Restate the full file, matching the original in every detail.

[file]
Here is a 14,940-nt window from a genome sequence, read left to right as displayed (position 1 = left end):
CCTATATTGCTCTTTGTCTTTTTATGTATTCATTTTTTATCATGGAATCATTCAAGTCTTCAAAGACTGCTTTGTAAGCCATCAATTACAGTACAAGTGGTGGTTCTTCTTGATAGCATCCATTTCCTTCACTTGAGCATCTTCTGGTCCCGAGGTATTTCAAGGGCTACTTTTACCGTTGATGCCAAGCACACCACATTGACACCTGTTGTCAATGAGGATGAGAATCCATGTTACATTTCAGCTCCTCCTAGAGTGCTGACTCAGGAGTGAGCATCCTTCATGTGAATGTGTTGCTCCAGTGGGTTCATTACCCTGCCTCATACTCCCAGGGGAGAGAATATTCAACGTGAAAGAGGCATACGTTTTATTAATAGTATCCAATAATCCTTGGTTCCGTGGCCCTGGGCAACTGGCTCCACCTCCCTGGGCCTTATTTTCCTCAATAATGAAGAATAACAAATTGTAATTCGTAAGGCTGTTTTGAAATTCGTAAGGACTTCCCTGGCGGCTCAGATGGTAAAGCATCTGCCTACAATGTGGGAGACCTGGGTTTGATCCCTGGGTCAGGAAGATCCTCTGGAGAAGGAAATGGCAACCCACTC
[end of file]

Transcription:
Here is a 14,940-nt window from a genome sequence, read left to right as displayed (position 1 = left end):
CCTATATTGCTCTTTGTCTTTTTATGTATTCATTTTTTATCATGGAATCATTCAAGTCTTCAAAGACTGCTTTGTAAGCCATCAATTACAGTACAAGTGGTGGTTCTTCTTGATAGCATCCATTTCCTTCACTTGAGCATCTTCTGGTCCCGAGGTATTTCAAGGGCTACTTTTACCGTTGATGCCAAGCACACCACATTGACACCTGTTGTCAATGAGGATGAGAATCCATGTTACATTTCAGCTCCTCCTAGAGTGCTGACTCAGGAGTGAGCATCCTTCATGTGAATGTGTTGCTCCAGTGGGTTCATTACCCTGCCTCATACTCCCAGGGGAGAGAATATTCAACGTGAAAGAGGCATACGTTTTATTAATAGTATCCAATAATCCTTGGTTCCGTGGCCCTGGGCAACTGGCTCCACCTCCCTGGGCCTTATTTTCCTCAATAATGAAGAATAACAAATTGTAATTCGTAAGGCTGTTTTGAAATTCGTAAGGACTTCCCTGGCGGCTCAGATGGTAAAGCATCTGCCTACAATGTGGGAGACCTGGGTTTGATCCCTGGGTCAGGAAGATCCTCTGGAGAAGGAAATGGCAACCCACTC